How to Take Praise

Updated: Nov 23, 2020


Recently I wrote about how to deal with criticism, and it got me thinking about the other end of the spectrum: praise. Right off the bat, this topic seems like a no brainier. Someone complimented your work, so be happy. There. That’s it. End of post.

What? You want more? Okay, fine. Let's look into this a little more.



Why Is Praise Hard to Accept?


Praise is interesting. It is something that everyone wants to receive, especially when they have put a lot of hard work and time into a project. All writers want to hear that someone loved their writing. We crave that, especially when we are constantly having to go through editing which is somewhat the opposite of praise.


Don’t get me wrong, editing is necessary and very important, but it can be disheartening nonetheless.


Again, it all goes back to the fact that you’ve put a lot of effort into something and it isn’t perfect. On top of that, this editing is such a big part of the writing process that it inevitably becomes a part of us. We all have our own voice for writing, and we also develop our own voice for editing. Problem is, once this voice has been developed, it can be very, very hard to shut it up.


We hear it so much, that we start to give in to it. There’s a concept where if a person hears a lie long enough, they start to believe it. This is why we start to give in and believe our self-doubt. We believe it over every other voice we might hear, even if they are giving us words of encouragement. We get so used to hearing, good constructive criticism telling us what we messed up on, that hearing something like; “it was a lot of fun and held my attention.” feels weird.


Why is that?


I think the problem is two-fold:


1. It doesn’t offer us a solution or problem to solve so it gets tossed to the side.

2. We’ve made so many “mistakes” that we find it hard to believe that we did something “right.”


We’re Looking to Improve


The editing process is all about rigorously sifting through our work and trying to find any and all mistakes that it may contain. By doing this, we not only learn how to write better than before, but we also polish up the piece so that it becomes presentable to the public.


No matter how much we know about writing, we are still bound to make mistakes like using the wrong there/their/they’re even if we do know the differences between them. Writers often get into a roll when writing and are so focused on what comes next in the sentence or paragraph that they may miss what they just typed.


I do it all of the time. Seeing one of those easy mistakes that I know better than to make is embarrassing. That is why editing is such a big deal. It gets rid of those.


The problem is, it is easy for editing to become too important. We become so accustomed to looking for the mistakes, that any comments on our work that don’t reference a fixable mistake aren’t nearly as important. This is something I’ve been noticing recently as I go through comments from my writers’ group and get disappointed if I don’t have a lot of feedback to fix things and they are saying that they liked the piece.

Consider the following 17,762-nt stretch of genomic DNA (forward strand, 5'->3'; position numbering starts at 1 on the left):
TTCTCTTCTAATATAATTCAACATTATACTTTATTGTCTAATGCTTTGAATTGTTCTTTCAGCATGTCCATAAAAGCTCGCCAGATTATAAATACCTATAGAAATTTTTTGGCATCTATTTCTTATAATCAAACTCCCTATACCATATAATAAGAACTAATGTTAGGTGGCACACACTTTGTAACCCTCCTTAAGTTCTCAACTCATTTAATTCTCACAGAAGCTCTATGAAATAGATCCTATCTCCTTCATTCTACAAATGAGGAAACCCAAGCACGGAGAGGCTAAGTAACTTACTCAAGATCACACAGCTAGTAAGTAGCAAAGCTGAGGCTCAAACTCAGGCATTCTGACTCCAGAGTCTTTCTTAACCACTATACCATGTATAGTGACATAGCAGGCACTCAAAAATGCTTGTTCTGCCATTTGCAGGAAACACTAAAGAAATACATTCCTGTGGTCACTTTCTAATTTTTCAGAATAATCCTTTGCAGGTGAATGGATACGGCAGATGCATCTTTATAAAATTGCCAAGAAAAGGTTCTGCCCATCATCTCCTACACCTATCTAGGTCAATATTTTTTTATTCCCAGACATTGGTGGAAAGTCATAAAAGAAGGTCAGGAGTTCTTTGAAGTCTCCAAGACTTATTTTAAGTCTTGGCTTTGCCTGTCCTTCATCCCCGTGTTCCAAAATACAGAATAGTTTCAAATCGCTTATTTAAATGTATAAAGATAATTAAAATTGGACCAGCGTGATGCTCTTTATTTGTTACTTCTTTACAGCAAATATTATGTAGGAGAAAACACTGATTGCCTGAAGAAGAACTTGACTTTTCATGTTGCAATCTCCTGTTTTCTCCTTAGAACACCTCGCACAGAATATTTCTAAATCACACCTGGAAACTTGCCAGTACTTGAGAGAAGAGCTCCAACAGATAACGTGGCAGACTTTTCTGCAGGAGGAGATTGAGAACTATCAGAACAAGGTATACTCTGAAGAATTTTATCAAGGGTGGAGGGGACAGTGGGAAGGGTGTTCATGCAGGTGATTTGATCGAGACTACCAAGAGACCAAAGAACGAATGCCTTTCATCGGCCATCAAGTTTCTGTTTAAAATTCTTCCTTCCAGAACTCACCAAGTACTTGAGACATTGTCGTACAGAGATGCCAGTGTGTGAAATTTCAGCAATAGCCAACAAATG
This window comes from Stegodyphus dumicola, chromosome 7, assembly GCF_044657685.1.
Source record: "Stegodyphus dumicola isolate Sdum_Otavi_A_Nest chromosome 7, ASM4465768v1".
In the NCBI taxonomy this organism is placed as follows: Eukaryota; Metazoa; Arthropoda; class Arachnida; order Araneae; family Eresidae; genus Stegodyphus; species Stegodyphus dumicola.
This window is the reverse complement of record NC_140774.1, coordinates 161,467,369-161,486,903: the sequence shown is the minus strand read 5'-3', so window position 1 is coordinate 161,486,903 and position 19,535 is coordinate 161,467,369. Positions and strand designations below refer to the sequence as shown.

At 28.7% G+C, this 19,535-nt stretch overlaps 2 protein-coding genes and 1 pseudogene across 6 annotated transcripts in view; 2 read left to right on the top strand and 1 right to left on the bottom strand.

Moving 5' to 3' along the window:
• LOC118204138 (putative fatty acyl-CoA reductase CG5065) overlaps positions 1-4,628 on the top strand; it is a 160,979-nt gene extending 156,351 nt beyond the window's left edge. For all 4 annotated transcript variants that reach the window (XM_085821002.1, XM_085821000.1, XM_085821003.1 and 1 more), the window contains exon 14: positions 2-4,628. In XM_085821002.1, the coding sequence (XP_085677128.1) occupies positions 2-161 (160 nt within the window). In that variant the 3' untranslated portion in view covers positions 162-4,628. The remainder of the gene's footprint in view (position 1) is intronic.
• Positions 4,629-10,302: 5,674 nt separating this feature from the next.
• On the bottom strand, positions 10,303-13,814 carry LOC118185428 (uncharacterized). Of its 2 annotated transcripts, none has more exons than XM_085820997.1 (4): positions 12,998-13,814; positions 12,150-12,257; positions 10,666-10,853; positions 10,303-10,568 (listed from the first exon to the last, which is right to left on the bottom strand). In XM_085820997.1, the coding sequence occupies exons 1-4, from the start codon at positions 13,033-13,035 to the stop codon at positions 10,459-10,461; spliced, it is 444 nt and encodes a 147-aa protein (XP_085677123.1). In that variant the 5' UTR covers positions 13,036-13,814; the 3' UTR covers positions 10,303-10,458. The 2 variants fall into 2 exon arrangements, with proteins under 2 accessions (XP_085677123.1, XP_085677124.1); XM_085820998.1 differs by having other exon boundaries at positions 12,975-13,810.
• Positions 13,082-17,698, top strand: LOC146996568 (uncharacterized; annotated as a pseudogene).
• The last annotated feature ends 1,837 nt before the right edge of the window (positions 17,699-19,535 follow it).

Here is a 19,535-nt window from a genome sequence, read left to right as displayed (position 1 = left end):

It finally dawned on me one day that I was upset by this, and had to stop and ask myself why? They liked the piece! There weren’t any major problems other than a few typos! Be happy genius!


The Self-Doubt Is Strong


I think the other common issue with accepting praise is that we just can’t believe it. Editing, while beneficial and needed, can kind of corrupt our thoughts on our skills. We get so used to looking for ways to improve upon the mistakes that we just know are in our writing that we start to believe that there is no way that our work can ever be “good.” It’s the whole hearing-a-lie-often-enough-to-believe-it thing all over again.


Then things get even worse when we start comparing ourselves to other people.


There is this one writer that I read that writes beautiful descriptions. While I love reading these descriptions of settings and people, I can’t help but compare it to my own writing. Then I just feel inadequate. I’ve mentioned before that writing descriptions is difficult for me. It takes a lot of effort on my part to create something that I’m proud of in that department. Most of the time I just feel underwhelmed with what I created because it just can’t compare.


I know this is wrong of me.


The truth of the matter is that we are not like other people. We never have been and never will be. We all have our own way of doing things, our own styles, and our own voices. Instead of focusing on how we are like someone, we need to focus on how to be ourselves.


When going through editing, don’t focus on what you did wrong. Instead, try to focus on how you can improve, and how far you have come since you started.


You Can Write Something That People Enjoy


Praise. It shouldn’t be as difficult to accept as it is for many of us. I know it’s a problem because if it wasn’t, imposter syndrome wouldn’t be a thing. For those unaware, imposter syndrome is the persistent inability for a person to believe that their success is earned and legitimately achieved. Lots of people deal with this, even people that we look up to.


Everyone is just trying to believe that they did something right.


If you make a mistake, don’t worry about it. Everyone does. Try to learn from it and improve your skills. Most importantly, if someone says they liked what you wrote, believe them!

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